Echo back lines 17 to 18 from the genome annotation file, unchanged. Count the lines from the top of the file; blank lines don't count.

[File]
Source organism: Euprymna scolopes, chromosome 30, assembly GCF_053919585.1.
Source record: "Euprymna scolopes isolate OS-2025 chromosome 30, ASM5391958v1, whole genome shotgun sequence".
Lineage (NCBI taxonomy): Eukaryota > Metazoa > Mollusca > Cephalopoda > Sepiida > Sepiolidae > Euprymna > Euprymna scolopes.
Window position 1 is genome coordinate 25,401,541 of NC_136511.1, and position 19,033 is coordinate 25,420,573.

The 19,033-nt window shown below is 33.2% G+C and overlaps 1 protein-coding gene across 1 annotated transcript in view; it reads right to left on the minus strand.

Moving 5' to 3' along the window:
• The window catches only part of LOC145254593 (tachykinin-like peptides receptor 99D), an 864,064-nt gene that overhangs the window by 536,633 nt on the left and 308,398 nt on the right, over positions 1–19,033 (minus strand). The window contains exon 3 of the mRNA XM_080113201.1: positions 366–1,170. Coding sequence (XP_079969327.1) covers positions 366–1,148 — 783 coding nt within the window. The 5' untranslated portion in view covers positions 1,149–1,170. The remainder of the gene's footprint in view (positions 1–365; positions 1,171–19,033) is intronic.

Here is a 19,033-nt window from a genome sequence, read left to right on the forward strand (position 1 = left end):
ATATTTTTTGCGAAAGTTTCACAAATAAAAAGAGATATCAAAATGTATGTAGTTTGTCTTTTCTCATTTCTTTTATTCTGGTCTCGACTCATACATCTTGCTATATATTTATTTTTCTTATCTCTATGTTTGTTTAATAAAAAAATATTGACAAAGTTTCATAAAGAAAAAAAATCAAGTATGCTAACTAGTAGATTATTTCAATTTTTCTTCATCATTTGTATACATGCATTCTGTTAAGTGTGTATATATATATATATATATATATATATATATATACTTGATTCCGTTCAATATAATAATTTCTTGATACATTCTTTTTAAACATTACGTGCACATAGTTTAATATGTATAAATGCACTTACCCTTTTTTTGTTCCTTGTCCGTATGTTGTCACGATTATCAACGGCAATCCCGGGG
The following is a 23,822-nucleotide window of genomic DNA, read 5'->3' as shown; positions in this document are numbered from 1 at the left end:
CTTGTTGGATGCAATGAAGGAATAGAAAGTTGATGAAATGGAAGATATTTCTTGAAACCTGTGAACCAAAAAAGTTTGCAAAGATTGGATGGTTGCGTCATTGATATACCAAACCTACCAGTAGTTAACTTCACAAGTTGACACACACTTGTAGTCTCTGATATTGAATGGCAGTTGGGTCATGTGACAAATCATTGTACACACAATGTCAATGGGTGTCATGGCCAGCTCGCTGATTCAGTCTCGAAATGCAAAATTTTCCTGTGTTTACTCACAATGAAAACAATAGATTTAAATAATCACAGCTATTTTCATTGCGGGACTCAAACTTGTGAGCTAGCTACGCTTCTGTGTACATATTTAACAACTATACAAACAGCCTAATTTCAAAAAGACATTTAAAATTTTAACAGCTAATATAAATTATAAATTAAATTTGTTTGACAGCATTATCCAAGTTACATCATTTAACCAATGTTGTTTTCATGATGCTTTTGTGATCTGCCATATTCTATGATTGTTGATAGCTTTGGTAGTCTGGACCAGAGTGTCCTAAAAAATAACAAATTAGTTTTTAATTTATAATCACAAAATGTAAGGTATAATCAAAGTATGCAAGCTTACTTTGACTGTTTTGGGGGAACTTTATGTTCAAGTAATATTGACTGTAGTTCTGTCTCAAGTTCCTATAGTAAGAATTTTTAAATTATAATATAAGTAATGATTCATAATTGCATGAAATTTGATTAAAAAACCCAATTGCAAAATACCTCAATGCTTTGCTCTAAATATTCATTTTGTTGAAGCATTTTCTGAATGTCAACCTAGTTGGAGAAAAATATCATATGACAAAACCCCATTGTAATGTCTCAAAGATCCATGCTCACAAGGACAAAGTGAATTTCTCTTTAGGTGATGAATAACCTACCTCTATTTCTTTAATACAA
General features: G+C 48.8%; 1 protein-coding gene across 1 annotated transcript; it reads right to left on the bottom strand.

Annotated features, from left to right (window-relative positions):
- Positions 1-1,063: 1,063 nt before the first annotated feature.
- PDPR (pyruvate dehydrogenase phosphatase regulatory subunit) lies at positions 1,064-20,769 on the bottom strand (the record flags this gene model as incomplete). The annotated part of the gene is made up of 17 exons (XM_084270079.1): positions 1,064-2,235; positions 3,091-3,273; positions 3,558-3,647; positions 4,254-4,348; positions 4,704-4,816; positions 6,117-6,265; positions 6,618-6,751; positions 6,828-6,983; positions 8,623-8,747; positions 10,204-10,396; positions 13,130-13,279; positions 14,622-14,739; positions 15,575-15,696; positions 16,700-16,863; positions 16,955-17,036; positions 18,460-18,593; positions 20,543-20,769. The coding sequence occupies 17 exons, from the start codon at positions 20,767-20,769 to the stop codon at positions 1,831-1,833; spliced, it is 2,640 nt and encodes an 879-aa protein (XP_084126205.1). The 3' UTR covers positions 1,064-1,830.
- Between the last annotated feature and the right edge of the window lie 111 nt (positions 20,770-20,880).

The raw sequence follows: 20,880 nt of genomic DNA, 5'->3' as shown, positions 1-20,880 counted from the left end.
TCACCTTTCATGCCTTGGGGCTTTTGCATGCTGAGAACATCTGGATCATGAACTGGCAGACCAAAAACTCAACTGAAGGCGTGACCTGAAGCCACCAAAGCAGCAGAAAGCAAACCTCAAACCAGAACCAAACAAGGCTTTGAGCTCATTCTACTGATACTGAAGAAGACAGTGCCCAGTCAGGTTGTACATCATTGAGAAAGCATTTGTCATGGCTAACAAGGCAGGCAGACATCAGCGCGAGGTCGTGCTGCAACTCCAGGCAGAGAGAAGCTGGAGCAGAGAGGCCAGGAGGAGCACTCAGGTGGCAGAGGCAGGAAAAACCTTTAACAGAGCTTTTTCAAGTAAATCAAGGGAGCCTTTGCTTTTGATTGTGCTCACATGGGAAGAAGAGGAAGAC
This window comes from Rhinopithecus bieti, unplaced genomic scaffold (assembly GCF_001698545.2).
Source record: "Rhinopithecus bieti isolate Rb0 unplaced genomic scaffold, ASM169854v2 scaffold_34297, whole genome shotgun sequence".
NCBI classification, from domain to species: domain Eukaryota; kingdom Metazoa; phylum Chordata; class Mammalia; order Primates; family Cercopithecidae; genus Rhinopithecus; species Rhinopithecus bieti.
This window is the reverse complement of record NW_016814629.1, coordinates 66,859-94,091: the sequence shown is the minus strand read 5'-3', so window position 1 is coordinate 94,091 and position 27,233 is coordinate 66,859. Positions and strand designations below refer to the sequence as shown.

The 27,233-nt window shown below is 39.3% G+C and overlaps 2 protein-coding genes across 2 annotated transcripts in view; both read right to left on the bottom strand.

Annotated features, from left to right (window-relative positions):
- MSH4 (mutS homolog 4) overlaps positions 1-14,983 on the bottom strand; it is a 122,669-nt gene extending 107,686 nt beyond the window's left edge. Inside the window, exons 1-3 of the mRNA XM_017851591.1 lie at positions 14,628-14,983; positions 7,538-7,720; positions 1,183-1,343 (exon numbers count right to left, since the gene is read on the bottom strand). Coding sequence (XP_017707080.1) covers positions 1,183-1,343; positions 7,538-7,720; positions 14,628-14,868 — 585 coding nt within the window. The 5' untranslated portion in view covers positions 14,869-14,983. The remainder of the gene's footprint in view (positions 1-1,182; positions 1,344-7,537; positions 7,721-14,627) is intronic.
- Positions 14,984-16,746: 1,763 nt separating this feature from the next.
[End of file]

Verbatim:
The raw sequence follows: 20,880 nt of genomic DNA, 5'->3' as shown, positions 1-20,880 counted from the left end.
TCACCTTTCATGCCTTGGGGCTTTTGCATGCTGAGAACATCTGGATCATGAACTGGCAGACCAAAAACTCAACTGAAGGCGTGACCTGAAGCCACCAAAGCAGCAGAAAGCAAACCTCAAACCAGAACCAAACAAGGCTTTGAGCTCATTCTACTGATACTGAAGAAGACAGTGCCCAGTCAGGTTGTACATCATTGAGAAAGCATTTGTCATGGCTAACAAGGCAGGCAGACATCAGCGCGAGGTCGTGCTGCAACTCCAGGCAGAGAGAAGCTGGAGCAGAGAGGCCAGGAGGAGCACTCAGGTGGCAGAGGCAGGAAAAACCTTTAACAGAGCTTTTTCAAGTAAATCAAGGGAGCCTTTGCTTTTGATTGTGCTCACATGGGAAGAAGAGGAAGAC